By Gregory MonePosted 01.14.2008 at 10:52 am 0 Comments
USA Today is reporting that A La Mobile, a small software developer, plans to announce today a host of new applications designed to run on the Google-backed operating system, Android. For now the applications are installed in an HTC smartphone, and include a browser, camera, games, contacts manager, audio player and more. HTC is just one of 34 companies in Google's Open Handset Alliance, so this is really just the start. Google says to expect an Android-based phone later this year.
By Gregory MonePosted 10.11.2007 at 1:14 pm 4 Comments
This must be an illusion. Are PC makers actually trying to out-cool Apple? Gateway might be running in third place in the PC market, but the company's latest model suggests that it's taking the lead in design.
The new One, a desktop with a wireless mouse, keyboard and all-in-one flat-panel LCD monitor, ditches the under-the-desk annoyance of the traditional tower with tangles of wires and cables snaking out the back. Like the iMac, the hard-drive and DVD slots have melded with the screen. Only a single power cord extends out the back. Sure, we're not quite at the everything-wireless stage that some MIT scientists see in our future, but this is an encouraging trend.
News of the new PC broke two weeks ago, and USA Today's tech columnist gives Gateway's One a strong review here.—Gregory Mone
By Gregory MonePosted 08.06.2007 at 10:40 am 0 Comments
An e-mail worm that infects personal computers continues to spread after officials first detected it in Europe and the U.S. earlier this year.
The worm, known as Storm, initially tried to trick recipients with a dramatic news story. By clicking on a link to the fake story, recipients would effectively open their PC's doors. Security companies fought back, but Storm mutated, turning up in the form of e-cards from known contacts.
Researchers from the security firm SecureWorks announced at this week's Black Hat conference in Las Vegas that they've been tracking the worm, and uncovered the scam behind it. Apparently the people behind Storm are using their growing network of infected PCs to spread encouraging news about penny stocks. People fall for the ploy, buy the stock and drive up the price. Then the Storm folks sell, and cash in on the difference. How to avoid falling prey? Follow the same directions we keep hearing over and over again: Update your anti-virus software and don't click through on suspicious links.—Gregory Mone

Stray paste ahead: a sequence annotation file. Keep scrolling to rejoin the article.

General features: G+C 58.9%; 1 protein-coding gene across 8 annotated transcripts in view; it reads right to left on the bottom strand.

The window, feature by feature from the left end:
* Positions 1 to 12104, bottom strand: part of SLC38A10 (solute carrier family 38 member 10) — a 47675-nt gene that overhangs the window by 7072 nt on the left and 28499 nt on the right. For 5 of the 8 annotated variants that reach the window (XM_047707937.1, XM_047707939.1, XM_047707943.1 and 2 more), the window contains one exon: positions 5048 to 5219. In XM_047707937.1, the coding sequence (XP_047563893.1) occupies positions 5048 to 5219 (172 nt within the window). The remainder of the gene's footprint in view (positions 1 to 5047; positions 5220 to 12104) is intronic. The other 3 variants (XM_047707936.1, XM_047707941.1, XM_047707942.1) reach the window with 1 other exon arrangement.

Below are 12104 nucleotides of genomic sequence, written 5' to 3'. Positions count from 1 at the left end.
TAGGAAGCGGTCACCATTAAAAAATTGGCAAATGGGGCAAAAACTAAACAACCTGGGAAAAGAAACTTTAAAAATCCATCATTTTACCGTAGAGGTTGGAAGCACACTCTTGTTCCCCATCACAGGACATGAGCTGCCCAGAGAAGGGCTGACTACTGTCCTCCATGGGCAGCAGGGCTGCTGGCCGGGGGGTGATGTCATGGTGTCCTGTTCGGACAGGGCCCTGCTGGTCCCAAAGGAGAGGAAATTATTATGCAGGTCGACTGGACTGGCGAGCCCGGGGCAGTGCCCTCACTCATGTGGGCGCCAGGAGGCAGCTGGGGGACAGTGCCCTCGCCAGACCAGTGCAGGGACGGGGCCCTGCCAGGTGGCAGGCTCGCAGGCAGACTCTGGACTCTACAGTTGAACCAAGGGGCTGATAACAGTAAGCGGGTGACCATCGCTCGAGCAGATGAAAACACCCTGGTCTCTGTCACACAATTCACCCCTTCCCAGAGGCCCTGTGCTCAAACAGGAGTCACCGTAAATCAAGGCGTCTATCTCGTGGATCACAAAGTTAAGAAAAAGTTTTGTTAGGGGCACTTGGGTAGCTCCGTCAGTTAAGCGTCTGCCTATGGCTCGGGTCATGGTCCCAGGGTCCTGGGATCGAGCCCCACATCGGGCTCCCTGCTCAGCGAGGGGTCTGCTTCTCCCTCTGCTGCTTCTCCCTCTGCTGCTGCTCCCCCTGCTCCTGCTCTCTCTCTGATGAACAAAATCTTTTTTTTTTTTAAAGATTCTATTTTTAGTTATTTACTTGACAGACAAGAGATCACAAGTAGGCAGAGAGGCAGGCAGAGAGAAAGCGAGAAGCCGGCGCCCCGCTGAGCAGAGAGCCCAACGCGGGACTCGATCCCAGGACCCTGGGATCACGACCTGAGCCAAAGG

By Gregory MonePosted 07.17.2007 at 3:29 pm 0 Comments
Until recently, electronics manufacturers have been more concerned with producing faster, smaller, sleeker products than with what would happen when we the consumers started throwing our old gadgets away in favor of the latest model. Many PCs and devices are often laden with dangerous chemicals, and theyre total energy hogs, too. But now, according to an article in the USA Today, this situation is starting to change, as manufacturers begin to take the impact of their products on the environment much more seriously. In June, Dell announced a green initiative, and weeks before that, Apply announced its intention to clean up its products, too. This is good news, because according to Greenpeace—which recently released a scorecard ranking companies in terms of their environmental impact—Jobs and his crew rank near the bottom. Nokia holds the top spot.—Gregory Mone